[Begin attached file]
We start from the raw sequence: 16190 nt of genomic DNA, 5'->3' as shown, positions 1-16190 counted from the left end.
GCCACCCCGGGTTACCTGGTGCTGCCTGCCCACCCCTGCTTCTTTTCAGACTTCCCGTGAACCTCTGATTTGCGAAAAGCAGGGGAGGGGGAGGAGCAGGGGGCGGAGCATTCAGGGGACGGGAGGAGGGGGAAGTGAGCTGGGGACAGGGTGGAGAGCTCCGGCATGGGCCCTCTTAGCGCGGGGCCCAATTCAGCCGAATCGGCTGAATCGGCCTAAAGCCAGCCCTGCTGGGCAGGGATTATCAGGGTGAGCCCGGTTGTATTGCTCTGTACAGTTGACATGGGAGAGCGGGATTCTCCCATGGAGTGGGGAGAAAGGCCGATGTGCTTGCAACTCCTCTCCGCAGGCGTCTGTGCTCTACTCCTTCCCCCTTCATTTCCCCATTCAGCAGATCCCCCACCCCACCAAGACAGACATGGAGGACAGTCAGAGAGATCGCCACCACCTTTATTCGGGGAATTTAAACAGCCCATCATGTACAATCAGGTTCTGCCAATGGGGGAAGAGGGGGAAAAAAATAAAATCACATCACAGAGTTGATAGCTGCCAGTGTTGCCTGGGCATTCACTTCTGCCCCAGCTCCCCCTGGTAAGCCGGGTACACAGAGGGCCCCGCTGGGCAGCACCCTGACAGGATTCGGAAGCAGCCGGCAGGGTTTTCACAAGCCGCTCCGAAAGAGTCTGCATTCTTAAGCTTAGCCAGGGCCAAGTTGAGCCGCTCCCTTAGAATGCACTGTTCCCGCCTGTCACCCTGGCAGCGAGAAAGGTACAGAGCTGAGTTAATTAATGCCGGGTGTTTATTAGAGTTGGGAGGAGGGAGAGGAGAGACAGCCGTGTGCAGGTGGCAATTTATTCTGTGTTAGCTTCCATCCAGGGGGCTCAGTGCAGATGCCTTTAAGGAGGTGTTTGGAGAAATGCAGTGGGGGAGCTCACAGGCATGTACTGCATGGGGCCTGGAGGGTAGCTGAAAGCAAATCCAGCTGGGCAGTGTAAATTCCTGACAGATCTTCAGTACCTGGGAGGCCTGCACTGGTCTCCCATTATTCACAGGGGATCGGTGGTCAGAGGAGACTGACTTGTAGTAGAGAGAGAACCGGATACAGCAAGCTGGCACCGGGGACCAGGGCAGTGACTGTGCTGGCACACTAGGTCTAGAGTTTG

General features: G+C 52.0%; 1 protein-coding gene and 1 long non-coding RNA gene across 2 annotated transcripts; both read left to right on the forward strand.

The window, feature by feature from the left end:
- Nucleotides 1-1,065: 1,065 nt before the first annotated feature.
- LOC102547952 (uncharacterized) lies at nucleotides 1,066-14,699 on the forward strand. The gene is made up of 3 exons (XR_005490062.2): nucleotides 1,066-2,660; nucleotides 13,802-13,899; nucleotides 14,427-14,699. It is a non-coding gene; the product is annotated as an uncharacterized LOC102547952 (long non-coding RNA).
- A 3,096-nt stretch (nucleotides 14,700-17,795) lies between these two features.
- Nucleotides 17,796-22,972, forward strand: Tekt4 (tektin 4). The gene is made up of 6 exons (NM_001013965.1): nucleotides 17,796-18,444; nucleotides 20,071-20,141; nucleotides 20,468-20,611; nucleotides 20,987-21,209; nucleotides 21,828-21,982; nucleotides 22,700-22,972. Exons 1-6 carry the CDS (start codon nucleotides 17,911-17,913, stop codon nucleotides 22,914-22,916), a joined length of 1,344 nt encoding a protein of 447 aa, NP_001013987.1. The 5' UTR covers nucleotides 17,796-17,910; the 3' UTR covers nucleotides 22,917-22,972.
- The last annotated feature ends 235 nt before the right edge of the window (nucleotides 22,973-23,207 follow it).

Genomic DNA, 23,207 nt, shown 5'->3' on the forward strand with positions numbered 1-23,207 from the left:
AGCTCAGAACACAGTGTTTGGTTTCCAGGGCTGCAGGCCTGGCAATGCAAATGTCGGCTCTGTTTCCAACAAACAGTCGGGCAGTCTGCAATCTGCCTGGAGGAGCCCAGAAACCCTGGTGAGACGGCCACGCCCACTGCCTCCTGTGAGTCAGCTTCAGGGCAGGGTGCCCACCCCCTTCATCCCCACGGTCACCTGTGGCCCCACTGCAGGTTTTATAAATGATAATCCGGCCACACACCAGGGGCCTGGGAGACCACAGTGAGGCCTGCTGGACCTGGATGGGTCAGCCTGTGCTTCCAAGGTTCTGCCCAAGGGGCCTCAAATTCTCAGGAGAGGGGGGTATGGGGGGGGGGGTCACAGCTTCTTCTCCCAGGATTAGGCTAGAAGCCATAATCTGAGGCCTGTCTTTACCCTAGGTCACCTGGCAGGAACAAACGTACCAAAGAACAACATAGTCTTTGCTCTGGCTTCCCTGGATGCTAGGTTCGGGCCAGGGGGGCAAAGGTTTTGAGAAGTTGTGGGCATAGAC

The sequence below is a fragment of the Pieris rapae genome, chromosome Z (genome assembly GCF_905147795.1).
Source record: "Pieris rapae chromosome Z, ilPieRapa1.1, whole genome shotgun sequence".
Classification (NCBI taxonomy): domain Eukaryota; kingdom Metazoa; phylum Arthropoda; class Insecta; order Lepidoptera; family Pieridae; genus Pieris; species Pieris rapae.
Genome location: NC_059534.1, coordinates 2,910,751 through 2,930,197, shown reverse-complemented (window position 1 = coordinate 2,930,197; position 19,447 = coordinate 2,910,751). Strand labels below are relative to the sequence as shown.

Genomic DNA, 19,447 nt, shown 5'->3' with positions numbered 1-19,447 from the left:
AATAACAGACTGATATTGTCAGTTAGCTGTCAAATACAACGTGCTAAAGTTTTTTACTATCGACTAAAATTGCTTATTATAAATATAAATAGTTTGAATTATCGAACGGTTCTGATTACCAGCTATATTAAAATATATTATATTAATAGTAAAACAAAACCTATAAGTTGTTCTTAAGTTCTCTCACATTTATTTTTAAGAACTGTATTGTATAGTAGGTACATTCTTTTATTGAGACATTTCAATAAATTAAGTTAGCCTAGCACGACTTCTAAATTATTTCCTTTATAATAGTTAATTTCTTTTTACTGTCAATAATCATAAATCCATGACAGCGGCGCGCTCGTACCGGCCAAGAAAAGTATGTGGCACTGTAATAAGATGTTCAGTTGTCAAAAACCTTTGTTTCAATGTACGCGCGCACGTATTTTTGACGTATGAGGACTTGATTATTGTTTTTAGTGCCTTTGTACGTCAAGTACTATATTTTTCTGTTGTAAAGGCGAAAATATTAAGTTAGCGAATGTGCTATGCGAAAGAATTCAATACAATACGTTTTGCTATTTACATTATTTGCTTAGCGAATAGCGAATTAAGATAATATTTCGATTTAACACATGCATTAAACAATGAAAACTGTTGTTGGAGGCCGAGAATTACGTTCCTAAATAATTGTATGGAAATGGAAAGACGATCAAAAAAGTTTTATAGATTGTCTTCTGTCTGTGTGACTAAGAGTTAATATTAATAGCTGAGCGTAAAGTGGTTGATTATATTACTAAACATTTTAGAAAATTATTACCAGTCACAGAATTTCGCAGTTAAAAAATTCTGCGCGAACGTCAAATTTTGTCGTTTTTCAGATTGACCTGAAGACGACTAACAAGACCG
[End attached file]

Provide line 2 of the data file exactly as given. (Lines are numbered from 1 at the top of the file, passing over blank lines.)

GCCACCCCGGGTTACCTGGTGCTGCCTGCCCACCCCTGCTTCTTTTCAGACTTCCCGTGAACCTCTGATTTGCGAAAAGCAGGGGAGGGGGAGGAGCAGGGGGCGGAGCATTCAGGGGACGGGAGGAGGGGGAAGTGAGCTGGGGACAGGGTGGAGAGCTCCGGCATGGGCCCTCTTAGCGCGGGGCCCAATTCAGCCGAATCGGCTGAATCGGCCTAAAGCCAGCCCTGCTGGGCAGGGATTATCAGGGTGAGCCCGGTTGTATTGCTCTGTACAGTTGACATGGGAGAGCGGGATTCTCCCATGGAGTGGGGAGAAAGGCCGATGTGCTTGCAACTCCTCTCCGCAGGCGTCTGTGCTCTACTCCTTCCCCCTTCATTTCCCCATTCAGCAGATCCCCCACCCCACCAAGACAGACATGGAGGACAGTCAGAGAGATCGCCACCACCTTTATTCGGGGAATTTAAACAGCCCATCATGTACAATCAGGTTCTGCCAATGGGGGAAGAGGGGGAAAAAAATAAAATCACATCACAGAGTTGATAGCTGCCAGTGTTGCCTGGGCATTCACTTCTGCCCCAGCTCCCCCTGGTAAGCCGGGTACACAGAGGGCCCCGCTGGGCAGCACCCTGACAGGATTCGGAAGCAGCCGGCAGGGTTTTCACAAGCCGCTCCGAAAGAGTCTGCATTCTTAAGCTTAGCCAGGGCCAAGTTGAGCCGCTCCCTTAGAATGCACTGTTCCCGCCTGTCACCCTGGCAGCGAGAAAGGTACAGAGCTGAGTTAATTAATGCCGGGTGTTTATTAGAGTTGGGAGGAGGGAGAGGAGAGACAGCCGTGTGCAGGTGGCAATTTATTCTGTGTTAGCTTCCATCCAGGGGGCTCAGTGCAGATGCCTTTAAGGAGGTGTTTGGAGAAATGCAGTGGGGGAGCTCACAGGCATGTACTGCATGGGGCCTGGAGGGTAGCTGAAAGCAAATCCAGCTGGGCAGTGTAAATTCCTGACAGATCTTCAGTACCTGGGAGGCCTGCACTGGTCTCCCATTATTCACAGGGGATCGGTGGTCAGAGGAGACTGACTTGTAGTAGAGAGAGAACCGGATACAGCAAGCTGGCACCGGGGACCAGGGCAGTGACTGTGCTGGCACACTAGGTCTAGAGTTTG